During World War II, he did work for several comic books produced by Bell Features.[7]

He was also noted for a series of murals that he created for the Toronto Men’s Press Club.[6][a] They were shown throughout the Canada by newsreel[11] and various publications, and were notable because Skuce drew them all in the living room of his home, relying solely on experience and memory.[2]

Work in the theatre[edit]

During his time in New York, Skuce became interested in playwriting and acting, and several of his plays (including Bill of 13) were produced.[2] His interest continued afterwards, and at his death he was President of the Toronto chapter of the American Guild of Variety Artists.[2]

Work for the Toronto Maple Leafs[edit]

Skuce had done a cover for a program for the Toronto Maple Leafs during their last season in the Arena Gardens in 1930, and did their first program when they moved to the then-new Maple Leaf Gardens in 1931. His artwork was also used in licensed jig saw puzzles in the 1930s, including one with the 1932 Stanley Cup Champions Maple Leafs.[12]


Writing about his style, Toronto Telegram columnist Ted Reeve once said, "Lou [Skuce] was a horse for work. Nothing was too much trouble, no detail in his work too small for him to look after."[9]

Skuce's fame did not last long after his death, as he had focused strictly on cartooning unlike contemporaries such as C.W. Jefferys, and none of the characters he created remained in the public consciousness unlike those by James Simpkins or Doug Wright.[9] Interest in his work revived in the 21st century, and a retrospective of it was shown at the Toronto Comic Arts Festival in 2016.[13]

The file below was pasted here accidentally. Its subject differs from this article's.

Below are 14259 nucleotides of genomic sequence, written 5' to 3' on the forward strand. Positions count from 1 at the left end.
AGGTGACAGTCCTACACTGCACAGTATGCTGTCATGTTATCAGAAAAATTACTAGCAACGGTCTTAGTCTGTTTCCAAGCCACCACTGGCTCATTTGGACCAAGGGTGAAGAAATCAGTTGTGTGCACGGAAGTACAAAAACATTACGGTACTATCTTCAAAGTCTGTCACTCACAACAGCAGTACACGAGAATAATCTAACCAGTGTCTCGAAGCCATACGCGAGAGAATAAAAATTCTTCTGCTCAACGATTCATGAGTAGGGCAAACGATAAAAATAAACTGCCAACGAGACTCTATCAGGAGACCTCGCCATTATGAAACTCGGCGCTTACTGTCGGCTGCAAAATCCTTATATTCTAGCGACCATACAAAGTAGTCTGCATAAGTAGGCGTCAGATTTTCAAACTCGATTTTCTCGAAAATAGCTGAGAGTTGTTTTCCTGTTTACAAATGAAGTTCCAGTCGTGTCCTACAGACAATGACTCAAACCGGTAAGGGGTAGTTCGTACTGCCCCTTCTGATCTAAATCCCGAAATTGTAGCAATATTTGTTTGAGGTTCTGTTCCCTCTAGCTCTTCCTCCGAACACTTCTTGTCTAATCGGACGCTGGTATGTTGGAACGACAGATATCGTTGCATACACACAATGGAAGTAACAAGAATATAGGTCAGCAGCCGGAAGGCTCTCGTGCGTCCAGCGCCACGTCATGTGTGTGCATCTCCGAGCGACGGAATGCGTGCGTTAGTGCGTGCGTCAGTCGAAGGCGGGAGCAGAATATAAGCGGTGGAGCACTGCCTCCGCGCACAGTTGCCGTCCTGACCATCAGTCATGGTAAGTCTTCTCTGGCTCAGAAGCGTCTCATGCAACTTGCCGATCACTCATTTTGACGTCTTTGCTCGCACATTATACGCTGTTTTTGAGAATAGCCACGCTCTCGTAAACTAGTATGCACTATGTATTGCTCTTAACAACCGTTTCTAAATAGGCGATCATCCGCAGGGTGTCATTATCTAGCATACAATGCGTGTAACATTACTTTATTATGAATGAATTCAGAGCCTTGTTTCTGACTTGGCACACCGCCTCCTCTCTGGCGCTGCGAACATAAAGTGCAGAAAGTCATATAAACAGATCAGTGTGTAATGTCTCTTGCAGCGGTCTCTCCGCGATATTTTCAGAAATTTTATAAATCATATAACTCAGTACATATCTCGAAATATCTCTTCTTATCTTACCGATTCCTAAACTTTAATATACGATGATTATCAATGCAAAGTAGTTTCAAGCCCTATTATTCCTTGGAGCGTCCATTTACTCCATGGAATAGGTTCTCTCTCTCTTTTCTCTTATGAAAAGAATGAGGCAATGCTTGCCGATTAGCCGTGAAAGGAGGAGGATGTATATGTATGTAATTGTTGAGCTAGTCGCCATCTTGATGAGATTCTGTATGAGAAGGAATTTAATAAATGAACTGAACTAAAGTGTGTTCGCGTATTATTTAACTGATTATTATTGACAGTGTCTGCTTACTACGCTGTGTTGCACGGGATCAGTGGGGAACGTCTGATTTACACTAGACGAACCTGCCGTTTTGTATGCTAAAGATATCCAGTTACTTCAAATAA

He was instrumental in pushing for the creation of the Lou Marsh Memorial Trophy, which is awarded annually to Canada's top athlete, whether professional or amateur.[9]


  1. ^ now known as the Toronto Press and Media Club


  1. ^ "Thomas L Skuce: Vermont, St. Albans Canadian Border Crossings". familysearch.org. December 27, 1925. Retrieved June 2, 2016.
  2. ^ a b c d e "Lou Skuce, Cartoonist was Noted Entertainer". The Globe and Mail. November 21, 1951.
  3. ^ "Marriage". The Toronto World. June 26, 1913.
  4. ^ "Death of Mrs. Skuce: Was Wife of Lou Skuce, Well Known Cartoonist". The Toronto Star. November 14, 1928.
  5. ^ "Married: Skuce-Fraser". The Georgetown Herald. November 2, 1932. p. 2.
  6. ^ a b Bradburn, Jamie (June 15, 2010). "Vintage Toronto Ads: The Tip Top Man of the Class". torontoist.com.
  7. ^ a b c Kocmarek, Ivan (October 30, 2013). "Lou's Goose". comicbookdaily.com.
  8. ^ a b Tobias 2006.
  9. ^ a b c d e f g h i j Tobias 2016.
  10. ^ a b Adcock, John (January 14, 2009). "Lou Skuce (1885-1951)". punchincanada.blogspot.ca.
  11. ^ "Lou Skuce completes and unveils his mural for the Toronto Men's Press Club, 1951" on YouTube
  12. ^ Kocmarek, Ivan (2018). Heroes of the Home Front. Hamilton: North End Books. p. 247. ISBN 978-1-7752117-1-6.
  13. ^ "Lou Skuce: Canada's Greatest Cartoonist, May 1 to June 30". Toronto Comic Arts Festival. 2016. Archived from the original on 2016-06-24. Retrieved 2016-06-02.